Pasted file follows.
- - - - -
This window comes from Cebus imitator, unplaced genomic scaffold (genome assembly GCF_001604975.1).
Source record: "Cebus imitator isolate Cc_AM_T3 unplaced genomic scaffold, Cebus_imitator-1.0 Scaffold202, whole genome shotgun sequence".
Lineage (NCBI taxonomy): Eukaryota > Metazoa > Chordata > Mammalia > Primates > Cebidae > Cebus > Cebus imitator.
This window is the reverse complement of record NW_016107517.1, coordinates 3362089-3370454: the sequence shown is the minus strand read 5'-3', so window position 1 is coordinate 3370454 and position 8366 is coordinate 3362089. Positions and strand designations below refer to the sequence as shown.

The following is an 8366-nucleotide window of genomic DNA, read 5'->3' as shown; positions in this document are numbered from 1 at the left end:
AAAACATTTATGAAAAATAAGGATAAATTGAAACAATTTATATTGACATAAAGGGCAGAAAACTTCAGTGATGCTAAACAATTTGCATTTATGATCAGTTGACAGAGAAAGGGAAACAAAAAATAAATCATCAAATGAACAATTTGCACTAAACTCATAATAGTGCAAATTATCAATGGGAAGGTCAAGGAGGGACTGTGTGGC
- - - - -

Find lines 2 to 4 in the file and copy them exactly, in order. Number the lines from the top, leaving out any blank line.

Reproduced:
Source record: "Cebus imitator isolate Cc_AM_T3 unplaced genomic scaffold, Cebus_imitator-1.0 Scaffold202, whole genome shotgun sequence".
Lineage (NCBI taxonomy): Eukaryota > Metazoa > Chordata > Mammalia > Primates > Cebidae > Cebus > Cebus imitator.
This window is the reverse complement of record NW_016107517.1, coordinates 3362089-3370454: the sequence shown is the minus strand read 5'-3', so window position 1 is coordinate 3370454 and position 8366 is coordinate 3362089. Positions and strand designations below refer to the sequence as shown.